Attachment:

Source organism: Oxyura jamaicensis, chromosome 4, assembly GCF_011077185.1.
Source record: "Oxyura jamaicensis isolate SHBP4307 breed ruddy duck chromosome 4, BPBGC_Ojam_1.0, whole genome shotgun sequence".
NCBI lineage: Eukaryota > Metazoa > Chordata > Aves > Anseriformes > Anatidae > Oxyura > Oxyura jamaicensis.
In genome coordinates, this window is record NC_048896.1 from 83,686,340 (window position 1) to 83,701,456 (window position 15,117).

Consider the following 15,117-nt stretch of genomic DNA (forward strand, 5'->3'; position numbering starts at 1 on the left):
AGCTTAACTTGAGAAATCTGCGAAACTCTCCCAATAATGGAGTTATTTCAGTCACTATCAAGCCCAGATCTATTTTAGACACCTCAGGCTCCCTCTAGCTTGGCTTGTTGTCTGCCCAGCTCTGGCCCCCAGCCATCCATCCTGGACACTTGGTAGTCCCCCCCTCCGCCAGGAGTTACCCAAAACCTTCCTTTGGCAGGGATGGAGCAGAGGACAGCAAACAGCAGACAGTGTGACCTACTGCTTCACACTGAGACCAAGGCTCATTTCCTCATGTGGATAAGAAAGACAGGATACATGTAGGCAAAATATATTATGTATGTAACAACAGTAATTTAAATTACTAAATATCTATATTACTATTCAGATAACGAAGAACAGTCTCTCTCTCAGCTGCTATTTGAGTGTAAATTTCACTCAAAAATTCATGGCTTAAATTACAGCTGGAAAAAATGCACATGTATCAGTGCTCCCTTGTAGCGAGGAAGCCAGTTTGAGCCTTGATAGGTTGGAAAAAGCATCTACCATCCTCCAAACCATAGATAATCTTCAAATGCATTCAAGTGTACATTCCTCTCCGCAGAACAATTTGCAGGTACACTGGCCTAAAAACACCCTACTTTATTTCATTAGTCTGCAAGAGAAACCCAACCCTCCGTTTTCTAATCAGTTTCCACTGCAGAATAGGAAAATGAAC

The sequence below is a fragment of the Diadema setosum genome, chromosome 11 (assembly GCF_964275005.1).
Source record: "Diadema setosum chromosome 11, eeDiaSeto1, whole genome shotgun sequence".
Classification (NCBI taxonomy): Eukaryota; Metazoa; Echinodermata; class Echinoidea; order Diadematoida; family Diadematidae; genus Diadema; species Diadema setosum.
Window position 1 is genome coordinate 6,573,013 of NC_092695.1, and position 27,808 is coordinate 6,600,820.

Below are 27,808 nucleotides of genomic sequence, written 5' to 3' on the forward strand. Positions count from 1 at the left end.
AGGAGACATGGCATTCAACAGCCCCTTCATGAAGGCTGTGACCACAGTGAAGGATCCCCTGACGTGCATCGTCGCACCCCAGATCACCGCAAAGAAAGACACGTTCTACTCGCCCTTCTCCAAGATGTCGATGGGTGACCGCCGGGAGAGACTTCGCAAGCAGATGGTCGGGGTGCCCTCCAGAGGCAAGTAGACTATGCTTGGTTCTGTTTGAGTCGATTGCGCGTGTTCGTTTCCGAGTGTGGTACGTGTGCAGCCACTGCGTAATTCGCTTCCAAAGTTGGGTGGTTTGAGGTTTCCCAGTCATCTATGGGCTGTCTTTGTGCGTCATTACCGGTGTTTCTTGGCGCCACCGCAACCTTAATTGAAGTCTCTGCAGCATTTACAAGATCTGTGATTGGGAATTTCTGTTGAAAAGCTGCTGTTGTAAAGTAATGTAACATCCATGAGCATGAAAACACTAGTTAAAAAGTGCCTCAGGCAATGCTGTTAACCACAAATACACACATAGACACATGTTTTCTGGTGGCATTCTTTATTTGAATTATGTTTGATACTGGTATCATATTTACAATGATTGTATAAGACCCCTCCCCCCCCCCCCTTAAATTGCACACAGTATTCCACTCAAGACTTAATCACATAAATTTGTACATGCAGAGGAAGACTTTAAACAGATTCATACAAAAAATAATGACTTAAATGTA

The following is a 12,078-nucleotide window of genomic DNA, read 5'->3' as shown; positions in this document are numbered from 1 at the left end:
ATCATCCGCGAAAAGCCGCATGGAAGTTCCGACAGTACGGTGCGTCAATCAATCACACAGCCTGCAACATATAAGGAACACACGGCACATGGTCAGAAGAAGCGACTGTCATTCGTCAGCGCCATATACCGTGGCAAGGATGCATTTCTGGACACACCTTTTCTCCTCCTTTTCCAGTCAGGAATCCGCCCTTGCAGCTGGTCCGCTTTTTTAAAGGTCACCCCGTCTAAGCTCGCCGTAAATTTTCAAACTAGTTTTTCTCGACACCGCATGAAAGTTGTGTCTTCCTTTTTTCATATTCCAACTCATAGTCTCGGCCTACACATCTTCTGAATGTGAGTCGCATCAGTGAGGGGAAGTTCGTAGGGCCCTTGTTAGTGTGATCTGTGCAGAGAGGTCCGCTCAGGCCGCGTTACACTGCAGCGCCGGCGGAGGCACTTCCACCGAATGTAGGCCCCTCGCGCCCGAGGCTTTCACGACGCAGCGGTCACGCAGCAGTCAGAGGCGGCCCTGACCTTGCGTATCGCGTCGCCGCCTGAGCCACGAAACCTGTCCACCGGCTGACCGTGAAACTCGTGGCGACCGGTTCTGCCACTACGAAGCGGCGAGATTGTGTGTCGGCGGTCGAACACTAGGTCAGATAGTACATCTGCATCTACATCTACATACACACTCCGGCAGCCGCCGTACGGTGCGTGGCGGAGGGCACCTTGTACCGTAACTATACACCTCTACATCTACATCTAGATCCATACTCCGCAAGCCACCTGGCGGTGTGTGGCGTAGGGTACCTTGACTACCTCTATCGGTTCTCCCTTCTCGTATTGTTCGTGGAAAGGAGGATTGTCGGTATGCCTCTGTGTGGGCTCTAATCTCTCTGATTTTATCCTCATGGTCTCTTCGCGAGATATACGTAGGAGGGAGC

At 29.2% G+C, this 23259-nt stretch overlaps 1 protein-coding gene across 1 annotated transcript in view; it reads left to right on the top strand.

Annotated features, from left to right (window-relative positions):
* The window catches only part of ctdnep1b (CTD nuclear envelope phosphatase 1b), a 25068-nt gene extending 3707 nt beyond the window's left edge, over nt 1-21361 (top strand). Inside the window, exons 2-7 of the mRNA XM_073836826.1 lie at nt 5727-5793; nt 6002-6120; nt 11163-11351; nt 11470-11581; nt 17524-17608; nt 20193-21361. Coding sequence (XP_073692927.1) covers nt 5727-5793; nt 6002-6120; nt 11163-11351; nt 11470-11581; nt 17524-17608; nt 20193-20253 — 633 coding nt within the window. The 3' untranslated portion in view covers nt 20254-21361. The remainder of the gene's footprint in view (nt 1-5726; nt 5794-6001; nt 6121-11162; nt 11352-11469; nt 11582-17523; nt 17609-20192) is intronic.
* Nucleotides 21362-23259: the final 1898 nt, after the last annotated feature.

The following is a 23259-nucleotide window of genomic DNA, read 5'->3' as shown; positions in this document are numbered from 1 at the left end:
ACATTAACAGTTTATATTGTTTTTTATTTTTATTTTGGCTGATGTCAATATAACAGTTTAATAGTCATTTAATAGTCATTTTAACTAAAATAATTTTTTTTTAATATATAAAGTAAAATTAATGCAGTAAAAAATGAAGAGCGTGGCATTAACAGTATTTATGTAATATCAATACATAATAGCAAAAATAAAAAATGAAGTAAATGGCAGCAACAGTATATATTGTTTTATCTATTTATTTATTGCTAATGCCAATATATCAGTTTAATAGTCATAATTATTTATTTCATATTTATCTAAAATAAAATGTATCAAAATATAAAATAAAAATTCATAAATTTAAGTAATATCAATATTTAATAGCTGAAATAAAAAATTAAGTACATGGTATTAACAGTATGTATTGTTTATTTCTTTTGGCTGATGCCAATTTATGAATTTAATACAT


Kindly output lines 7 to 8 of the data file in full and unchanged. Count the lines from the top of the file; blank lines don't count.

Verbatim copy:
The sequence below is a fragment of the Diadema setosum genome, chromosome 11 (assembly GCF_964275005.1).
Source record: "Diadema setosum chromosome 11, eeDiaSeto1, whole genome shotgun sequence".